For a very long time, as long as I can remember, I wanted to write a novel. For a very long time, as long as I can remember, I also struggled with an eating disorder. My desire to write a novel was crystalline; as a child, I would read a book that floored me and I would think—in a way that I didn’t when I heard a gorgeous song or watched a hilarious show—I want to make something like that. My eating disorder was more elusive: for years, I didn’t even know that I had one. I knew a lot of other things, though, like that I was lonely; that my emotions felt out of control; that food made me feel better, but only for a short time; that my impulses were an enemy, and so was my body.
There are so many reasons to write a book, and so many reasons I wrote mine. I started working on Hysteria, my debut novel, which came out in August, in early 2016. But I think it’s instructive that I wanted to write a novel and get it published long before I even knew what I wanted to write about. That loneliness I mentioned earlier: that’s part of why I write, and why I’ve always wanted to. There’s probably some delusion in there, too, some confusion between being admired and being adored. But it’s easier to offer up these unflattering reasons, and easier too to understand them, than it is to own the sentimental ones. I also loved the shit out of shocking and beautiful sentences, loved them more than almost anything else in the world, for reasons I am glad I can’t fully articulate.
But back to Hysteria, which centers on a young woman drinking and sleeping her way through modern-day Brooklyn, who becomes convinced her bartender is Sigmund Freud. Wanting to write “a book” doesn’t mean wanting to write that. When I started conceiving my novel, I was fully obsessed with psychoanalysis, which I’d been in for close to a decade at that point. Hysteria is, in part, a love letter to the discipline; I drew inspiration from some of Freud’s case studies, offering up my unnamed narrator as an exemplar of the ways in which Oedipal relationships can go awry.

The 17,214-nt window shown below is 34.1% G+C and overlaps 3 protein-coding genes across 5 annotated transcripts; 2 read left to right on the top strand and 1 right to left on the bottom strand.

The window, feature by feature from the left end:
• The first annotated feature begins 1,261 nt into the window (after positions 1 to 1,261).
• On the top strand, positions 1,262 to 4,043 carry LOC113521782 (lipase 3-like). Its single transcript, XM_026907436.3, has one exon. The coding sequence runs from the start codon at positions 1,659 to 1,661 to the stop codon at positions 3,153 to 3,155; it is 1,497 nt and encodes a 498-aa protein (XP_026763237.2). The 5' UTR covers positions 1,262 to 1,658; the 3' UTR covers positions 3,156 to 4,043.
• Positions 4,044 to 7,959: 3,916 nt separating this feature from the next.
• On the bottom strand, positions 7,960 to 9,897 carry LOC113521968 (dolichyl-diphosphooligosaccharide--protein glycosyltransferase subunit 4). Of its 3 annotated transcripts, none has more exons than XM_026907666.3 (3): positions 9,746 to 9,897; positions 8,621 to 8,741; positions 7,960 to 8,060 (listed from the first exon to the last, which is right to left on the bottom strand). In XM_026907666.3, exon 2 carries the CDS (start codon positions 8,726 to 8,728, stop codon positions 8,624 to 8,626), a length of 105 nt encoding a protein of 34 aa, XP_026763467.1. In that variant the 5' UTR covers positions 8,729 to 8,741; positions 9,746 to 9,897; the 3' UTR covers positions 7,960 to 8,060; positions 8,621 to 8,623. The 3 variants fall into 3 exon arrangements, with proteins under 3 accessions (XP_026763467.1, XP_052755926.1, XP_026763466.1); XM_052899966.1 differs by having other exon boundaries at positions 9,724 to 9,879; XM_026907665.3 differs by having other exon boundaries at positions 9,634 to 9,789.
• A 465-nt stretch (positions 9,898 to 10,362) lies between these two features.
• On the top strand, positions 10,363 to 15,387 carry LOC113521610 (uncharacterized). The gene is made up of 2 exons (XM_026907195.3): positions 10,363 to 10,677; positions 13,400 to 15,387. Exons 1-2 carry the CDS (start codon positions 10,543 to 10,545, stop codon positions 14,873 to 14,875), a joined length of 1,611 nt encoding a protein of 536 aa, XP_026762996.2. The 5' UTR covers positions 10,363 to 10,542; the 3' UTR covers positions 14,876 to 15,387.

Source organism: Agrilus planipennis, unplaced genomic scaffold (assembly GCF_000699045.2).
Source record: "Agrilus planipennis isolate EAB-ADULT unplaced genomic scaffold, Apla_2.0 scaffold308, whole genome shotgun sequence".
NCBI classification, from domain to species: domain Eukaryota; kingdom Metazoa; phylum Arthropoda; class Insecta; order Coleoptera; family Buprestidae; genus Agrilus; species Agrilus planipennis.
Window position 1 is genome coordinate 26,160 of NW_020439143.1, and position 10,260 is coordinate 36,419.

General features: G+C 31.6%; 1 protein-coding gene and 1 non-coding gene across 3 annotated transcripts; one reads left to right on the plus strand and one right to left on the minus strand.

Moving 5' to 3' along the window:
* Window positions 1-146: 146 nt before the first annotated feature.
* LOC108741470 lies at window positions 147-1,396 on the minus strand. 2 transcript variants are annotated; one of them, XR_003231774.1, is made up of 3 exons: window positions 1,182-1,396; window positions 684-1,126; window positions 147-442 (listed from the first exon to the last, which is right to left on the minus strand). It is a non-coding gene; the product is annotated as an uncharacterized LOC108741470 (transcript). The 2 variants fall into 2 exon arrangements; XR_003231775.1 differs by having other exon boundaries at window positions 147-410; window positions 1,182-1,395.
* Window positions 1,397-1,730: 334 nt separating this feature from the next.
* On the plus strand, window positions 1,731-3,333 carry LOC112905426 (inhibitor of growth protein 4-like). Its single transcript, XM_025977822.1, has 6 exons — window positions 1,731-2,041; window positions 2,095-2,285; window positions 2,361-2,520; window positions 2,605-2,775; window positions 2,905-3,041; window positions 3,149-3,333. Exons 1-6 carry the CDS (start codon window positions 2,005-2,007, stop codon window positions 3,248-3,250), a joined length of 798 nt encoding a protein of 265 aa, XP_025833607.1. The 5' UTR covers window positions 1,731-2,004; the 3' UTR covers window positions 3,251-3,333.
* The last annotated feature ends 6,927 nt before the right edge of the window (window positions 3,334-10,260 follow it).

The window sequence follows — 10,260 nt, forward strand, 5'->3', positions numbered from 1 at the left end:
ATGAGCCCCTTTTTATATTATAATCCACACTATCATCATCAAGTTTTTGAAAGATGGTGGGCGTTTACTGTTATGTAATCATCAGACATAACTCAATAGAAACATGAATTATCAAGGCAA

Unlike Freud’s case studies, though, Hysteria is written in first person, and a super-immersive first person at that. It was important to me that Freud’s appearance in the narrator’s life feel as real to the reader as it does to her; he appears because the narrator needs him to. It was equally important that I render on the page with as much precision as possible, a mind as self-punishing as my narrator’s, with as tenuous a grip on reality. I wanted to plunge readers into the shame-compulsion cycle so forcefully that, if they hadn’t experienced it, they might understand it.
Or maybe, more to the point, so that if they had experienced it, they would feel less alone. In recovery from my eating disorder, I’ve attended plenty of support-group meetings, and there is truly nothing like hearing that someone else has also eaten out of a trash can. Doing that by myself filled me with terror and despair; hearing that someone else has also done it makes me laugh with relief. In my protagonist, I transformed my eating disorder into a compulsive relationship with food and alcohol, which felt more interesting to me: I’ve spent quite enough time thinking about food, not to mention that an eat- ing disorder scene involves just one character, while a sex scene allows for two. (And: writing sex is fun. Try it!) This displacement also served as a wedge, separating my protagonist from me. It allowed for critical distance, which in turn allowed for (empathic) humor. This, I think, is one thing art can offer, and which I hope Hysteria offers readers who have suffered: just the right balance of companionship and perspective.